If the Cybermen threatened to “backspace” it just wouldn’t seem as bad!
In a post on the RISC OS Open forums in July, Steve Fryatt explained that he has updated several old modules.
The purpose of the updates was, to start with, to make them more maintainable. They were originally assembled using Darren Salt’s ExtBasAsm module, which means the work had to be done in a RISC OS environment. However, Steve’s RISC OS development work tends to take place on Linux these days, so he has started converting the sources to ObjAsm/Asasm format, the former being supplied with the RISC OS Desktop Development Environment, and the latter being supplied with GCC.
At the same time, Steve has fed the code through Dave Ruck’s ARMalyser, which was originally written to help with the task of porting 26-bit software to 32-bit systems, and he has looked for any other obvious ARMv7 issues – and in some cases he has also started fixing some longstanding bugs and generally improving the source code.
Steve has given the new versions “test” status, popping them onto the page on his website that he uses for releases of test builds, and said that he’ll make proper releases after he has been able to work through his list of unresolved bugs and issues, and after giving people time to provide feedback on the test builds.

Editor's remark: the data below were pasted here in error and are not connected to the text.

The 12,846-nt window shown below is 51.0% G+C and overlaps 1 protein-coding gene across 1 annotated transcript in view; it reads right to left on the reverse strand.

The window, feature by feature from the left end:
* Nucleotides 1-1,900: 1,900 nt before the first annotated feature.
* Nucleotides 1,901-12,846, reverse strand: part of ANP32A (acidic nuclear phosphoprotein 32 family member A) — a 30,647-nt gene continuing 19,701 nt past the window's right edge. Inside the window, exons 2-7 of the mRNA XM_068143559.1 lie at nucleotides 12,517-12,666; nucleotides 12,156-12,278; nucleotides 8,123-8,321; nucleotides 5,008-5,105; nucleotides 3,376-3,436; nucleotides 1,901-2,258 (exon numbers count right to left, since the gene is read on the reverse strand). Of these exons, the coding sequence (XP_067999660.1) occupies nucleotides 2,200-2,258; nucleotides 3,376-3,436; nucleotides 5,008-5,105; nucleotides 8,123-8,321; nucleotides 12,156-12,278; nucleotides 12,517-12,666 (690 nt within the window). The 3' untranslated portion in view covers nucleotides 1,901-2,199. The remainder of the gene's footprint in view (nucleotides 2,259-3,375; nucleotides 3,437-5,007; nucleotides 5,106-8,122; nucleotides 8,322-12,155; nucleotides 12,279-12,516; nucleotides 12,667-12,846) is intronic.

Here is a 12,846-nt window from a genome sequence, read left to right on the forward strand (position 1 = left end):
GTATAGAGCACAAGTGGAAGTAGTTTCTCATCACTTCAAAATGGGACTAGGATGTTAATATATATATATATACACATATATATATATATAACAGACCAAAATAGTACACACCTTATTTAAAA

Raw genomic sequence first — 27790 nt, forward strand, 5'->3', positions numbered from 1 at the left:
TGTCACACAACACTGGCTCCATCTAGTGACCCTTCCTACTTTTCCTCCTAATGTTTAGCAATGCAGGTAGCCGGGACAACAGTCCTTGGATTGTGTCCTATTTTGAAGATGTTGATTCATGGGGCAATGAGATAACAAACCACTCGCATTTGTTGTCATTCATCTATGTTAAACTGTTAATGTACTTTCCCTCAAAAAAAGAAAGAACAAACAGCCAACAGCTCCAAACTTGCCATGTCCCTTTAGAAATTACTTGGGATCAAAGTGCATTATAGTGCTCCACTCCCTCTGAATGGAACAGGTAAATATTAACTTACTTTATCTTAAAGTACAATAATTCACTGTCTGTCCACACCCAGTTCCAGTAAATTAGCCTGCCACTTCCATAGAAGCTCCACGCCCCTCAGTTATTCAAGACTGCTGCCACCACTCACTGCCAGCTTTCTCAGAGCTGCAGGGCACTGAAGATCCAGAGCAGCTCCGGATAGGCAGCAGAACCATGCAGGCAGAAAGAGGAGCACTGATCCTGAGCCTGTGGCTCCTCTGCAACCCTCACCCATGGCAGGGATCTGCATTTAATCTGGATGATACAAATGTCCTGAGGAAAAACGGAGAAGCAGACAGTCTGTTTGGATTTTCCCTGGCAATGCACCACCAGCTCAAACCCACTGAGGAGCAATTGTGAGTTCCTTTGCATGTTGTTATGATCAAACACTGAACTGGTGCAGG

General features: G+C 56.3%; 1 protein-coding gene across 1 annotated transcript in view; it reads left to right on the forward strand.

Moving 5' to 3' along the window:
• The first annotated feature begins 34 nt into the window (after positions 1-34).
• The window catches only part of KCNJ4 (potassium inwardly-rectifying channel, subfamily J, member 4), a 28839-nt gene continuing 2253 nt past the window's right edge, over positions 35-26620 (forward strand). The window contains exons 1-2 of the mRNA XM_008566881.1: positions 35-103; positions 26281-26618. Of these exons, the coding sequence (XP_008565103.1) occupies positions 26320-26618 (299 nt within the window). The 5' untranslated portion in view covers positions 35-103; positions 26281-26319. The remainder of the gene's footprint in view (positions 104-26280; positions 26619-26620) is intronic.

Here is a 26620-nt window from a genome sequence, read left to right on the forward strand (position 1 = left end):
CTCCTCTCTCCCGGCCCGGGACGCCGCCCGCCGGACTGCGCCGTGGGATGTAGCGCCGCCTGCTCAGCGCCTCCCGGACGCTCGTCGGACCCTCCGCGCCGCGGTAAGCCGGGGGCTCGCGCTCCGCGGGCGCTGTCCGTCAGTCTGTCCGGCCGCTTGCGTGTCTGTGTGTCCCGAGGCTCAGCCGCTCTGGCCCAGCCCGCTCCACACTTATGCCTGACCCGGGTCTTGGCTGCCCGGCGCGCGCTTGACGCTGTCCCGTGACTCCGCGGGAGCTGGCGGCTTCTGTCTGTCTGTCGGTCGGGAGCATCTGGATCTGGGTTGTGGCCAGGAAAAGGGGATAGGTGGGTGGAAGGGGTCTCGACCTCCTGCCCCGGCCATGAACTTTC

The modules in question are:
- Filer Dir Patch: A small module to make clicks on “New Directory” in the Filer’s menu create a new directory called “Directory”. (The normal behaviour is that clicking on that item in the menu does nothing; to create a new directory, the user has to open the sub-menu dialogue, enter a name for the directory, then drag and drop the folder icon in a filer window.)
- Fortune: This module displays a “fortune cookie” underneath the welcome banner, whenever the desktop is started. No “fortunes” are supplied, but many suitable files can be found on the internet. Creating one should be possible, and it could include hints and tips for using RISC OS, which could be a nice touch for new users.
- MsgMon: Aimed at developers, this module works alongside Reporter to record and display the details of any Wimp messages being sent around the system.
- PC Keyboard: A module to change the behaviour of the Delete, End (sometimes labelled ‘Copy’) and Home keys, so that they act more like other platforms, which can therefore cause confusion when switching between RISC OS and another system.
- Windows Scroll: This module is used to provide the “joystick-like” window scrolling, using the mouse, as found on some Microsoft Windows applications. Clicking Ctrl-Menu over a window that has scroll bars will allow the window to be scrolled by moving the mouse away from a “centre-point” on the screen.
These test builds, like other recent releases from Steve, are licenced under the European Union Public Licence (EUPL), and the source code is available.